There was a disappointing night of violence following the NBA playoff victory by the Chicago Bulls, including arson, looting and the wanton destruction of property. When the team won the same championship last year in Los Angeles, the celebration immobilized large parts of Chicago and touched off scattered looting and shootings, resulting in the arrests of more than 100 people.

This year, Chicago police were prepared, with hundreds of extra officers on duty to handle the crowds, but the violence was much worse.In the end, at least 300 people were arrested. Looting was reported on downtown Michigan Avenue, at a four-block strip on the west side and at a gas station and beauty salon on the south side.

On the four-block strip on the west side, looters broke shop windows and carried away carpet and other goods as police tried to disperse a crowd of hundreds. Some shopkeepers sprayed fire extinguishers to keep people away. People jumped on cars as if they were trampolines.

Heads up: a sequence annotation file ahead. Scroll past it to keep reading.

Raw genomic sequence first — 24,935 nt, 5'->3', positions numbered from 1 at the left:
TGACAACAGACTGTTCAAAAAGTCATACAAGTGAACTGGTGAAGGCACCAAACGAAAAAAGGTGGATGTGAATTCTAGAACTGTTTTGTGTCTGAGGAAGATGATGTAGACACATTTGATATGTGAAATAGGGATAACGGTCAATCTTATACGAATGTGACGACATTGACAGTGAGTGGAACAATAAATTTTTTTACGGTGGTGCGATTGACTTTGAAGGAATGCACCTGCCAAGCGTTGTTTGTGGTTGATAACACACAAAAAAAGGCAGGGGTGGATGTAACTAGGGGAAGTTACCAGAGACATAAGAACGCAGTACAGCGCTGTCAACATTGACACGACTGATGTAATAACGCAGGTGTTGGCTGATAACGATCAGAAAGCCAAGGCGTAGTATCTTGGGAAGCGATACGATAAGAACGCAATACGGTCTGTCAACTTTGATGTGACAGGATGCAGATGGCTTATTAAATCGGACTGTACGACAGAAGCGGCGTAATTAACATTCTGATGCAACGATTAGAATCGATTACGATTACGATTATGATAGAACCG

Rioters pelted police with bottles and cans. Windows on at least 30 Chicago Transit Authority buses were smashed as they drove their routes. Two Korean businesses were among several set afire. Two people working at the Korean-owned stores were reported injured.

Chicago basketball star Michael Jordan made a television appeal to try to stop the melee, but it was clear that the vandalism and violence would continue.

Considering the fact that violence also briefly gripped the city last year, some might be tempted to explain it away as expected revelry to follow a sports victory. But that's not good enough.

Although news accounts refer to those committing violent acts as "fans," it is not believable that all those involved were actually demonstrating their love for the Bulls. Rather, the perpetrators may have been looking for an excuse for violence. If true, this is a clear signal of urban decay.

With the Los Angeles riots following the Rodney King verdict still freshly in mind, it is safe to conclude that urban violence is one of the more severe problems afflicting our country. Neither the King verdict nor the Bulls' victory is adequate explanation for the unwarranted destruction in either Los Angeles or Chicago.

The lesson of the two riots is that government programs aimed at correcting social injustice must be accompanied by stiffer law enforcement.